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The perfect storm.

Tuesday, 11 September 2018

Low unemployment, high employment, wages on the increase, and a generation of skills gaps going back to the 80’s. It seems a long time ago when we were gripped by the 2008 global recession which was arguably the largest since the Great Depression of the 1930s but believe it or not we are still suffering from the aftermath.

Despite costs going up just about everywhere wages have been suppressed since 2008 and are only just starting to see the green shoots of recovery. Unemployment is the lowest it’s been since 1975 and the migration from Eastern Europe has slowed to a trickle since the vote to Brexit, to cap it all we have an unskilled generation gap left by the decline of industry in the 1980s and the abolishment of apprenticeships.

Things have moved on since then. Our country is no longer the manufacturing giant that it once was and service-based Industry now accounts for 80% of GDP, not to mention the technical sector and all the jobs that haven’t been invented yet!

So, what does it all mean to employers? 

In 2018 the job seeker has the advantage and although money is not always the main motivator the first question that is asked when considering a new job is…how much?

Long gone are the days of 9-5 too, now it’s all about flexible working and employee fulfilment[IB1]  and employer brand. From a practical perspective its not always possible to stay ahead of the curve but even a few tweaks to working conditions and employee benefits could help make your business an attractive place to potential talent.

To help get you started here are a few tips to help you attract the best recruits and more importantly keep them.

Know what it is you need An unplanned job description cobbled together over a ham sandwich is a big no no. Plan it and draft a proper job description noting the key responsibilities and essential skill requirements.

Know yourself understand what your strengths and weaknesses are, promote your strengths and improve on your weaknesses.

Be flexible It’s not necessarily about working from home. Instead, focus more on results and less on how many hours someone sits in a chair.

Be friendly Have a personal approach to recruiting, answer emails promptly and engage with people on social media.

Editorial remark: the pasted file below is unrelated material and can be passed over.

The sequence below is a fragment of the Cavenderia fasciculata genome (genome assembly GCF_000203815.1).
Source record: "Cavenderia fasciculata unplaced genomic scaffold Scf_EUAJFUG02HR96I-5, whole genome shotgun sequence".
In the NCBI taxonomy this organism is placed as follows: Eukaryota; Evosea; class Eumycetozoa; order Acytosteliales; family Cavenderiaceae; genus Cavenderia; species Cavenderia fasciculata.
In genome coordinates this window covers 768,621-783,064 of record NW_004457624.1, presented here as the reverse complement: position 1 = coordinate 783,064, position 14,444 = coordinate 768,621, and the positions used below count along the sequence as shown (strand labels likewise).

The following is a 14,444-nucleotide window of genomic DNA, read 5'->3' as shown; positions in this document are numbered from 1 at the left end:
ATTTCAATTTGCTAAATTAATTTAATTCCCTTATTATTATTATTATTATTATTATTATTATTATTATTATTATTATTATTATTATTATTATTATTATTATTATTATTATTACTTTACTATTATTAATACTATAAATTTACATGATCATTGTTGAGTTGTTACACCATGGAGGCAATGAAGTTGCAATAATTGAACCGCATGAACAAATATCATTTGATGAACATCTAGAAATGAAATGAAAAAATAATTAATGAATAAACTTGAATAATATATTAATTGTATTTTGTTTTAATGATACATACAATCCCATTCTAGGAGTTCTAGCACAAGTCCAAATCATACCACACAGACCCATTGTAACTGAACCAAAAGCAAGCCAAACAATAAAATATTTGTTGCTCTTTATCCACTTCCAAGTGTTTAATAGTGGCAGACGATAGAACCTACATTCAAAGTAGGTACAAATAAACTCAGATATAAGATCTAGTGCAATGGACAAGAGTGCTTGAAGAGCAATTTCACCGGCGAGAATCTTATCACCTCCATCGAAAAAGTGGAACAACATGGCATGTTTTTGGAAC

Develop your employees Training, development and education are an important draw for new workers. It not only helps you develop people who are technically excellent, your team will innovative by finding solutions to problems which leads to constant improvement.

Build your brand Encouraging employees to be brand ambassadors to others will help reinforce your organisation’s image, which over time will make you more attractive to potential talent.

Invest some time Too many employers expect new employees to start working on day one without providing proper training. Invest in recruiting, onboarding, training, and development.

People change Have open discussions with employees about short-term and long-term goals, and then work with them to meet those goals.

Encourage new ideas This not only helps them learn and grow but it can also lead to breakthrough ideas for the company. When people are encouraged to share ideas, it builds a dynamic workforce where people are passionate about what they do.

Pay attention to trends It’s important to pay close attention to market trends and understand what draws candidates. A company should try to continuously adapt its workplace to reflect this.

Recruitment takes time and costs money. The average cost to hire is £5500 and rising to a whopping £35K to get your new recruit up to speed over a six-month period! Get it wrong and the costs double. So it makes sense to get it right first time around.

If you are thinking about your next hire; get in touch. In the hope that when the time comes you will remember us, we offer free advice on how to get the best of the recruitment process, salary scales and good practice.

Happy recruiting!

Ian Banks - One to One Director 


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